This summer of research that we've been pursuing from Galactic was motivated by the collapse of the Pacific cod fishery in the Gulf of Alaska. Our work is aimed at understanding how young fish are faring post-collapse, and thus what the outlook is for recovery of the stock.

There's an interesting side to that stock collapse, in that we have a good scientific understanding of what caused it.

Cod in Alaska are very intensively studied and managed, so there are good data for understanding how the collapse happened in terms of the fate of different ages of fish within the population. This evidence points very clearly to the effects of the 2014-2016 North Pacific marine heatwave on younger fish, which apparently could not find enough food to meet their increased metabolic needs in the warmer waters.

An entirely separate body of research tells us that the heatwave was a result of human changes to the atmosphere, most notably our carbon dioxide output. Our best scientific understanding is that you can't get the North Pacific as warm as it was in 2016 without these human changes to the atmosphere.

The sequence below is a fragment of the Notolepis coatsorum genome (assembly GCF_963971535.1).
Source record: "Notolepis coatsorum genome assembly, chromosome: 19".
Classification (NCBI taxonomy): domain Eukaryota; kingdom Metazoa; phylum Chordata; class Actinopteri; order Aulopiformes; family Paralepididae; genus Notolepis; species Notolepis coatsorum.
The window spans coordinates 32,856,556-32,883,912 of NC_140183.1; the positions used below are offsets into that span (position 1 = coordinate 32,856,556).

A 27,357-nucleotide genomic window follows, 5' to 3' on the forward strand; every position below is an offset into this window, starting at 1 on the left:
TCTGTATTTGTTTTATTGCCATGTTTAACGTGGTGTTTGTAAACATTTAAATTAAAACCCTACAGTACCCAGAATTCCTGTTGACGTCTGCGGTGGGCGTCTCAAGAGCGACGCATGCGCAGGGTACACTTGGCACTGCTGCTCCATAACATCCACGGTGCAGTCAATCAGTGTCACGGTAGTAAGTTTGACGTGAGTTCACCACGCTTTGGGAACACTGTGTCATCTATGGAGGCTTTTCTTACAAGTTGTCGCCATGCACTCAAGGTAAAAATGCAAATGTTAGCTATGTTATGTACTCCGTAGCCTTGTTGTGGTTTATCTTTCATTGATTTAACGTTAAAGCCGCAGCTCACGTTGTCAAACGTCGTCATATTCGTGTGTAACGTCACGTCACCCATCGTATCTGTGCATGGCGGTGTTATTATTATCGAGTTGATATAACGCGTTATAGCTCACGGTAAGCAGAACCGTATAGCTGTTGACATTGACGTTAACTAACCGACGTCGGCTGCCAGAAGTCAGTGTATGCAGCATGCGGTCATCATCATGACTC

So while cod populations have waxed and waned through the centuries in response to natural changes in the climate, we find ourselves in new territory, where the climate it outside the envelope of natural variability. The poor returns for many sockeye salmon populations in the Gulf this summer put us on notice that the fisheries repercussions will likely not be restricted to cod.

For as long as I've been working as a marine biologist the Alaskan marine science community has mostly dealt with human-caused changes to the climate as a pressing concern of the near future, the impacts of which would become apparent in a few decades. Suddenly we find that that future is now. For individuals and communities that were counting on income from cod or sockeye salmon the impacts of global warming are now immediate and concrete. And we have a very good scientific understanding that these are only the first shocks, and that the rate and magnitude of climate change affecting Alaskan fisheries will increase dramatically as the years go by.